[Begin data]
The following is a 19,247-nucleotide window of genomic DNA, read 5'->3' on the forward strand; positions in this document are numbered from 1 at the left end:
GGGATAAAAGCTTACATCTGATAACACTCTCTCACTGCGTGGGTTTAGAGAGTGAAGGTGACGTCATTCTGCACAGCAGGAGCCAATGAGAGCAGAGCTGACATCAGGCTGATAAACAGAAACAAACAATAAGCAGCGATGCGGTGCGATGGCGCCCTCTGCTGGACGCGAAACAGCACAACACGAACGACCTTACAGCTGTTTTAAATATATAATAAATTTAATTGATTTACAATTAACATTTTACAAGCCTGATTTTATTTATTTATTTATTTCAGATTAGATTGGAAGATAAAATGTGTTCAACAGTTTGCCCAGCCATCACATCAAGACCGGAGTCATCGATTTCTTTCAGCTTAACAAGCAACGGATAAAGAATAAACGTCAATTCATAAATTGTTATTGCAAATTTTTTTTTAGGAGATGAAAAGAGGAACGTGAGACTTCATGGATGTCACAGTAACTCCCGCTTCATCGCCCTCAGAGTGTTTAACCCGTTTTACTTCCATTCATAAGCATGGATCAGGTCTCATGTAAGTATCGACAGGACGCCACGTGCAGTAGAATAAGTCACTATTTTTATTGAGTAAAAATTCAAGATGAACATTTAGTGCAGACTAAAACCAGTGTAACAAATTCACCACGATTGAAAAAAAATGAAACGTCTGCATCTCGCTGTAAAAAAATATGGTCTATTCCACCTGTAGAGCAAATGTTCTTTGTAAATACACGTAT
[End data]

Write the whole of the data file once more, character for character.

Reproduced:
The following is a 19,247-nucleotide window of genomic DNA, read 5'->3' on the forward strand; positions in this document are numbered from 1 at the left end:
GGGATAAAAGCTTACATCTGATAACACTCTCTCACTGCGTGGGTTTAGAGAGTGAAGGTGACGTCATTCTGCACAGCAGGAGCCAATGAGAGCAGAGCTGACATCAGGCTGATAAACAGAAACAAACAATAAGCAGCGATGCGGTGCGATGGCGCCCTCTGCTGGACGCGAAACAGCACAACACGAACGACCTTACAGCTGTTTTAAATATATAATAAATTTAATTGATTTACAATTAACATTTTACAAGCCTGATTTTATTTATTTATTTATTTCAGATTAGATTGGAAGATAAAATGTGTTCAACAGTTTGCCCAGCCATCACATCAAGACCGGAGTCATCGATTTCTTTCAGCTTAACAAGCAACGGATAAAGAATAAACGTCAATTCATAAATTGTTATTGCAAATTTTTTTTTAGGAGATGAAAAGAGGAACGTGAGACTTCATGGATGTCACAGTAACTCCCGCTTCATCGCCCTCAGAGTGTTTAACCCGTTTTACTTCCATTCATAAGCATGGATCAGGTCTCATGTAAGTATCGACAGGACGCCACGTGCAGTAGAATAAGTCACTATTTTTATTGAGTAAAAATTCAAGATGAACATTTAGTGCAGACTAAAACCAGTGTAACAAATTCACCACGATTGAAAAAAAATGAAACGTCTGCATCTCGCTGTAAAAAAATATGGTCTATTCCACCTGTAGAGCAAATGTTCTTTGTAAATACACGTAT